Lenin holding his own in the Center of the Universe. Creative Commons Photo by bwright923
The once great and powerful Communist dictator (much like the great and all powerful Oz) evokes a diverse array of feelings for many. For some it is disgust, fear and hatred for his brutality during his rise to power (unlike the great and all powerful of Oz). For the average Communist sympathizer, it harkens back to the good old days when the power of the people and the working class were not only an ethos, but a semi-working ideology. We'll just overlook the political assassinations, forced worker concentration camps and the formation of the Cheka (the peoples' secret service), but hey you got to crack some egg to make an omelet.
Should I Stay or Should I Go Now?
The present day concerns in Seattle over this iconic figure boil down to whether or not this 16-foot-tall, 8 and a half ton bronze cast statue should continue his residence in Freaky Fremont. Some feel the statue offensive, citing the aforementioned reasons. Others feel that it adds character to the small Republic. After all isn't it just a piece of art? Isn't Fremont, well Fremont?
Yes, Fremont is known not only as The Center of the Universe, but also as The Artist Republic of Fremont, a throw back to it's role in the Counter Culture movement of the 60's and 70's. Still a haven of culture, yet invading Hipsters have spoiled much of the scene according to many.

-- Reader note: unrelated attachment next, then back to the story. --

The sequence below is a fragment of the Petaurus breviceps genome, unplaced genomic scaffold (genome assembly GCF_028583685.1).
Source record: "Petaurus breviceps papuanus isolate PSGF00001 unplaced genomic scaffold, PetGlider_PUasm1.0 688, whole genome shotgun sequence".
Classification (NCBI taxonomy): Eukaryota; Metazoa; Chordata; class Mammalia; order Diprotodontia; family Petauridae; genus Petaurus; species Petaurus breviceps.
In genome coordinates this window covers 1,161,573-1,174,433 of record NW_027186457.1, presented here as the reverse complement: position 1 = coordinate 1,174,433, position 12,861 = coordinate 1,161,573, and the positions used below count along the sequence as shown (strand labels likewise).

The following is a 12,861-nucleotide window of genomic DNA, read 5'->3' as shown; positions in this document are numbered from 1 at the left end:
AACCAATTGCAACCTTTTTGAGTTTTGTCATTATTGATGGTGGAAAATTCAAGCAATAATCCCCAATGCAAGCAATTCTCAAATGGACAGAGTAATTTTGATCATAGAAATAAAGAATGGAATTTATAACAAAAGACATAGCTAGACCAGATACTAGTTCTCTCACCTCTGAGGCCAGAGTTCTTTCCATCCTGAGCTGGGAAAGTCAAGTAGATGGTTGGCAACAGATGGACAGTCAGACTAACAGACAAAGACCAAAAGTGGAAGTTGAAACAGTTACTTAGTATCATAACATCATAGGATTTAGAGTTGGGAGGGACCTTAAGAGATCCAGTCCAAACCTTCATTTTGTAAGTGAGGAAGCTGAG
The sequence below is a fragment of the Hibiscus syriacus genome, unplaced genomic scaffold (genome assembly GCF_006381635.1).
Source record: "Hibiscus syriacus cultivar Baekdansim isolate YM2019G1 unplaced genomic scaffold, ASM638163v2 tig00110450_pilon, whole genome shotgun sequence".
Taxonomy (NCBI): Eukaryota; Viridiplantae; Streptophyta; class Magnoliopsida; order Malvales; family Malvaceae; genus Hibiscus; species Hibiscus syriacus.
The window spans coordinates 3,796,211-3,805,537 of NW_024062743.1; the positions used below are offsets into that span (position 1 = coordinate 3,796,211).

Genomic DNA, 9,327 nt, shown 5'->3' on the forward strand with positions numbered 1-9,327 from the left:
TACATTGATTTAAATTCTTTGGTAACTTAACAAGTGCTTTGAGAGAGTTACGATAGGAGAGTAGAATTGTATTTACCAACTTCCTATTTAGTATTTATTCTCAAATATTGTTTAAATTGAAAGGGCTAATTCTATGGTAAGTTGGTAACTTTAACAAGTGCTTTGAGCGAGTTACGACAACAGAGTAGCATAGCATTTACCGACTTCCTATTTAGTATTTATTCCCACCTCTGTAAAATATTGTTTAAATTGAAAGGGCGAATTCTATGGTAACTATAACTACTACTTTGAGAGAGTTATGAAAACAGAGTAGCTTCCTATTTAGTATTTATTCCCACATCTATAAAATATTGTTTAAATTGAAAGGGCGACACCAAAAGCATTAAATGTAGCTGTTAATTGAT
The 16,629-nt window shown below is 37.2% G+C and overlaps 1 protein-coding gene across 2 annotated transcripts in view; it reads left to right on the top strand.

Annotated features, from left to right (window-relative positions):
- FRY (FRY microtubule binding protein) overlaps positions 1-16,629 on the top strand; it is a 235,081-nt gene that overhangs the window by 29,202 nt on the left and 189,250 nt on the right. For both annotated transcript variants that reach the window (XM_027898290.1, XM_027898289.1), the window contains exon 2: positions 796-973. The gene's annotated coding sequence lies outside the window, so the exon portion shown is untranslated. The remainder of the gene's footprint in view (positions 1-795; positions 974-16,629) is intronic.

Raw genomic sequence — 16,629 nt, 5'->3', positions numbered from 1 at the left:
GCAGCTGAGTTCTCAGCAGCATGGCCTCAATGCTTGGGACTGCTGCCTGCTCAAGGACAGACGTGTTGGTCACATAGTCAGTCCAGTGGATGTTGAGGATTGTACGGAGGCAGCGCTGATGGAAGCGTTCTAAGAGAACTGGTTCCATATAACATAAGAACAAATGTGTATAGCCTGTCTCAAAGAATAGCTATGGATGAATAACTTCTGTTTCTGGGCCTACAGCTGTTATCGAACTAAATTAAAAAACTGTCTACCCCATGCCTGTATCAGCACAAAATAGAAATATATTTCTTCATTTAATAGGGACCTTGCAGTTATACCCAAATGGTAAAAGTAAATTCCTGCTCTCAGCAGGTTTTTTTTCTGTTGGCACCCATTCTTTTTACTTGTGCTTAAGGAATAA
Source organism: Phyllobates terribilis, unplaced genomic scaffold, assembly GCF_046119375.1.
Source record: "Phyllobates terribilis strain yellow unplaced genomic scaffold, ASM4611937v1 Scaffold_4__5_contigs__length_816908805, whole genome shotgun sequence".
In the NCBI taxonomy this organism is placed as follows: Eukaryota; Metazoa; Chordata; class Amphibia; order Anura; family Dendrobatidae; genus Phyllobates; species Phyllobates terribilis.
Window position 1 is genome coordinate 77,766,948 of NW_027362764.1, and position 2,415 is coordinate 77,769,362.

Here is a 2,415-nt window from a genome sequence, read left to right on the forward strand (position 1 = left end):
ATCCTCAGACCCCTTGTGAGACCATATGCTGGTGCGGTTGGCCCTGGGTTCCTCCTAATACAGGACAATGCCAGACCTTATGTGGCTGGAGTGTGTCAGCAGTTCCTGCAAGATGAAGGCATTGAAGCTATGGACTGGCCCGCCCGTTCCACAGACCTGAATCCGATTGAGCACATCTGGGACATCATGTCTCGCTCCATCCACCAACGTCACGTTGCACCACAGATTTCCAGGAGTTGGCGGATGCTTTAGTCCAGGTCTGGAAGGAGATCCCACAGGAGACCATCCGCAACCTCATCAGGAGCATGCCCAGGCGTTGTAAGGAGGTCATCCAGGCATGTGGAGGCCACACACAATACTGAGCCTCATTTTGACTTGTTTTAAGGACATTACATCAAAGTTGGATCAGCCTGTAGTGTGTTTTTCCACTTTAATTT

Would you like to own Lenin? Well, you're in luck. The Lenin statue is for sale! Last asking price $250,000.
Not to shabby. Not to shabby indeed.
Who wouldn't want to have this baby on the front lawn of their split ranch, Lenin's judging glare looking sternly down his pointy nose through your dining room window, as you chow down your bourgeois BigMac.
Beautiful, isn't it? Creative Commons Photo by piero
Send inquiries to these guys, The Fremont Chamber of Commerce. 35 percent of the proceeds go to the starving hipster artists of Fremont.
The Back Story
Originally completted and installed in Poprad, Czechoslovakia by Emil Venkov and fished in 1988, the statue was removed shortly after the Velvet Revolution of 1989. It spent some time (length unknown) in a scrape yard outside the city only to be found by an American teaching abroad named Lewis E Carpentor.
Mr. Carpentor a scholar (and gentlemen) reconsigned the unique nature and expression of the artists work. This particular piece depicted the great Lenin surrounded by flames and bayonets whereas traditionally he was represented as a scholar or philosopher. In true American capitalist entrepreneurship Mr. Carpentor had the statue chopped, shipped and brought back to the United States.
His death in a car accident shortly after the arrival of the statue to Seattle soil, brought the ownership of Lenin under the estate. An estate which promptly offered it up on display where it now resides in the little Republic of Fremont.